neurotransmitter is released into the synapse and may bind to postsynaptic receptors

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ligand

molecule that binds to another

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2 main receptor types:

ionotropic and metabotropic

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ionotropic receptor

when NT binds to receptor site on the ion channel, the channel opens or closes, altering the flow of ions in or out of the cell, direct and fast

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metabotropic receptor

when NT binds to receptor it signals a membrane signal protein that is linked to a G protein, and the G proteins can either directly open ion channels or activate secondary messengers, indirect and slow

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secondary messengers

can open/close ion channels or activate enzymes that modulate ion pumps, ion channels, receptors, or gene transcription

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pre-synaptc receptors

autoreceptors that are located on cell membrane

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autoreceptors

located on cell membrane (terminal button), regulates internal processes (the synthesis and release of neurotransmitter, does not change membrane potential

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post-synaptic potentials

can either be depolarizing (EPSP) or hyperpolarizing (IPSP), determined by the receptor that is stimulated, not the NT itself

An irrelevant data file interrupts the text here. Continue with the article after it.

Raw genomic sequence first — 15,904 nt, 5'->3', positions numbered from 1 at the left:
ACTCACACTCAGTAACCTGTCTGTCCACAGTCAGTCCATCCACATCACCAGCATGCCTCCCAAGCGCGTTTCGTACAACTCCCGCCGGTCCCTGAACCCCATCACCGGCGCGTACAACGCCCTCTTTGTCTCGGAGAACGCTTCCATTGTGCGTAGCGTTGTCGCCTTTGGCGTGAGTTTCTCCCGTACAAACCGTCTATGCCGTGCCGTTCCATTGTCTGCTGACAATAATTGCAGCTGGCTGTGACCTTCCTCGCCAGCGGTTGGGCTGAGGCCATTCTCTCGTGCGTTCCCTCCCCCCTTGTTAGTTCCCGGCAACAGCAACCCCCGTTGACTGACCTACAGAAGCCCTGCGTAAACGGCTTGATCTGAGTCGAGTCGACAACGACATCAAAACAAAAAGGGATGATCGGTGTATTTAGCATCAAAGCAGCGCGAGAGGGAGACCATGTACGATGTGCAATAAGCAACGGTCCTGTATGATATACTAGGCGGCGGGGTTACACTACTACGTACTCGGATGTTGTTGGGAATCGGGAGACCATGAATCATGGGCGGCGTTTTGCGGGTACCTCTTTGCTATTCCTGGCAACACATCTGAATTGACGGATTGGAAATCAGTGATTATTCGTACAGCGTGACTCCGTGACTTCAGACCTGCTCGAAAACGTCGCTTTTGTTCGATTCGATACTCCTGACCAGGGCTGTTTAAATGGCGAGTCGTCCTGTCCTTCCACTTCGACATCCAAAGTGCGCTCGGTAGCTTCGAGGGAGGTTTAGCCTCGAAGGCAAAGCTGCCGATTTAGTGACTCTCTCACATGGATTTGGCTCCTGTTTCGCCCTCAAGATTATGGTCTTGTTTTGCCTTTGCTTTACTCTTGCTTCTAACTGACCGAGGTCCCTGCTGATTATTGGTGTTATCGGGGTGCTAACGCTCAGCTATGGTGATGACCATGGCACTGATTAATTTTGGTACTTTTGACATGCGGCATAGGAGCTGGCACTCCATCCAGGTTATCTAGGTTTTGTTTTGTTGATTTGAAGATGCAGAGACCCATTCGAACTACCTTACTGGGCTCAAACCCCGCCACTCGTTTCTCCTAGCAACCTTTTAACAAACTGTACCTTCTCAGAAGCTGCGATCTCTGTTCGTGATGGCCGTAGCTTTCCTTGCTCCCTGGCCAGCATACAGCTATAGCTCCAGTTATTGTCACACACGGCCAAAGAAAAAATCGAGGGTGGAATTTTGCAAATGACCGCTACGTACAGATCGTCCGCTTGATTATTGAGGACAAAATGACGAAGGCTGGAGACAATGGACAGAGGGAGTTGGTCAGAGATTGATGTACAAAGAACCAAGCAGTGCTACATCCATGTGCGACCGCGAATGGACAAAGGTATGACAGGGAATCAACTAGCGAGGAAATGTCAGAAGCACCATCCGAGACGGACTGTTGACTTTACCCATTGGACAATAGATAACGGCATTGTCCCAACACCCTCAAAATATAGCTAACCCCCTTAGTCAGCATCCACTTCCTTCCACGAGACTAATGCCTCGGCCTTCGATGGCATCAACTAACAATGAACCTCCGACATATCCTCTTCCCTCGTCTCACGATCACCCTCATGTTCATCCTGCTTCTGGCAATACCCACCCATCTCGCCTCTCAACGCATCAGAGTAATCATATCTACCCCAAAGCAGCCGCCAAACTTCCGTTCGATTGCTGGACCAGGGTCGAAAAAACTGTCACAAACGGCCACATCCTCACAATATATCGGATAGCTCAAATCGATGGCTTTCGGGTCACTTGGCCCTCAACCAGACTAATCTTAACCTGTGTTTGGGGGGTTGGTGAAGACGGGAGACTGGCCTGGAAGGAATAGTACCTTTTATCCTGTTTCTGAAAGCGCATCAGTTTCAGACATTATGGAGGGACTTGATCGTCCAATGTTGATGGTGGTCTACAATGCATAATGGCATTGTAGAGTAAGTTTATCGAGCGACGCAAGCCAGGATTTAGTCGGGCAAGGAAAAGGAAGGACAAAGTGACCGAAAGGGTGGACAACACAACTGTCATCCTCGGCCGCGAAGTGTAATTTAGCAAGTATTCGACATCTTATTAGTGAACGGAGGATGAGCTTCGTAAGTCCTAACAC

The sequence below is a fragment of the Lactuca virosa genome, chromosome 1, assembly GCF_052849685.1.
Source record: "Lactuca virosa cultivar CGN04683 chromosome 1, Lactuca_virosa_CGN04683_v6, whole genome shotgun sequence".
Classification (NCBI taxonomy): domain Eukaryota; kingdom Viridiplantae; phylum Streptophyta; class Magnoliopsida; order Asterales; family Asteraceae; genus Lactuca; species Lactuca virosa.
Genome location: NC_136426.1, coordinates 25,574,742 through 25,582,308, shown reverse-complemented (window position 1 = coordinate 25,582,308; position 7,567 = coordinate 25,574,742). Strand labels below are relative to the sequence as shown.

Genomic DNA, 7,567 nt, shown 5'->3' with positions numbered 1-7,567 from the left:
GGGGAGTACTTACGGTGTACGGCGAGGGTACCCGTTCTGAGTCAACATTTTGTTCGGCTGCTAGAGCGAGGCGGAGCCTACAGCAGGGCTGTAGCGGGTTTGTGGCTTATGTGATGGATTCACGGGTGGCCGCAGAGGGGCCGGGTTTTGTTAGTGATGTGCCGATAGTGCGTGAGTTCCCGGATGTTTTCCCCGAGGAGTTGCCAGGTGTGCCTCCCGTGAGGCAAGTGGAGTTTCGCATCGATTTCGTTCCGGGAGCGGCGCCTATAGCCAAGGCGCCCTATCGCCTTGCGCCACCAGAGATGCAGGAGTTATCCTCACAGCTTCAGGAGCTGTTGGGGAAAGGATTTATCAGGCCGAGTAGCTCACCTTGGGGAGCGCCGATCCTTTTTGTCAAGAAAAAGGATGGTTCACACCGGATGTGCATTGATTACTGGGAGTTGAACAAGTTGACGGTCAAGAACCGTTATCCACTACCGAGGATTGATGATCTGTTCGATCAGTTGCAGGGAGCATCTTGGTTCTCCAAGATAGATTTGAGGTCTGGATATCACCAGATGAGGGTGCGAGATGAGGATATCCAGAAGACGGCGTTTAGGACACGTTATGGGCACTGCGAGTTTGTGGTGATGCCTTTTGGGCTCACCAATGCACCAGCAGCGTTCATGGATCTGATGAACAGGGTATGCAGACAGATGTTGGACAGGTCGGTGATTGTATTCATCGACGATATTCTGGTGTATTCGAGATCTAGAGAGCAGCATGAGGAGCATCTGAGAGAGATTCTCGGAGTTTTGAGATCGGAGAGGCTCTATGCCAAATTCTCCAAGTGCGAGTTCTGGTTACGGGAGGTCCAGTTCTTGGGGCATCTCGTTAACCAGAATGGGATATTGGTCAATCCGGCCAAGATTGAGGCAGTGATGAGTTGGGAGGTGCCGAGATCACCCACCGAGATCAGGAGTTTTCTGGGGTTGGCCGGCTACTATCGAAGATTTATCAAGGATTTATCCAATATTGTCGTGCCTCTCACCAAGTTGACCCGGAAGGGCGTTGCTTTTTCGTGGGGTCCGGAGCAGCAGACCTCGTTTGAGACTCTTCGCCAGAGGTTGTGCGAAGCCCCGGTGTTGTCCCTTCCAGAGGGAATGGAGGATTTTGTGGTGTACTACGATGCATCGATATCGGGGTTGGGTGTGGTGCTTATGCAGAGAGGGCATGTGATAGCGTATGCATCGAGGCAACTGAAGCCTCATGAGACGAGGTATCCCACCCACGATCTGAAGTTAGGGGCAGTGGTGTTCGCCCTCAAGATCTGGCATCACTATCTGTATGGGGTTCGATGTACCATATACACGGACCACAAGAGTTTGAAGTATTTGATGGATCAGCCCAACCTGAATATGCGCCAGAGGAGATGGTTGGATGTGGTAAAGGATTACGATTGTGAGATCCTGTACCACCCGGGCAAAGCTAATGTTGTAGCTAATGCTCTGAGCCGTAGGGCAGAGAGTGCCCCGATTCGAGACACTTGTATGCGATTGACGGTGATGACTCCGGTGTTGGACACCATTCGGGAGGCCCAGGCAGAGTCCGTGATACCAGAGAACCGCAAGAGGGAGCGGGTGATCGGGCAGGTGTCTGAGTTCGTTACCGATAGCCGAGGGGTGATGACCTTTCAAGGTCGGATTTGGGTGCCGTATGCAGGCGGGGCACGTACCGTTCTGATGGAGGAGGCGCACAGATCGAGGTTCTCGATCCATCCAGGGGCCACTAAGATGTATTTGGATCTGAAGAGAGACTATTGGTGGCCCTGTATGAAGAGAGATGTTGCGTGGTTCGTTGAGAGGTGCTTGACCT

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2 possibilities for the termination of PSPs

re-uptake and enzymatic degradation

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termination of PSPs via re-uptake

NT is returned to terminal button through transporters in the presynaptic membrane

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termination of PSPs via enzymatic degradation

acetylcholine + acetylcholinesterase= choline and acetate

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glutamate

glutamic acid, major excitatory NT in brain, 3 ionotropic (EPSPs), 8 metabotropic

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GABA

(gama-amino butyric acid), synthesized from glutamate, major inhibitory NT in brain (1 ionotropic, 2 G-protein coupled receptors)

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agonist neurotransmitter

chemical that binds to a receptor of a cell and triggers a response by that cell

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antagonist neurotransmitter

ligand or drug that does not provoke a biological response itself upon binding to a receptor, but clocks or dampens agonist-mediated responses

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dopamine (DA)

2 diffuse modulatory systems (nigrostriatal regulate motor and mesocorticolimbic regulate motivation), all receptors are metabotropic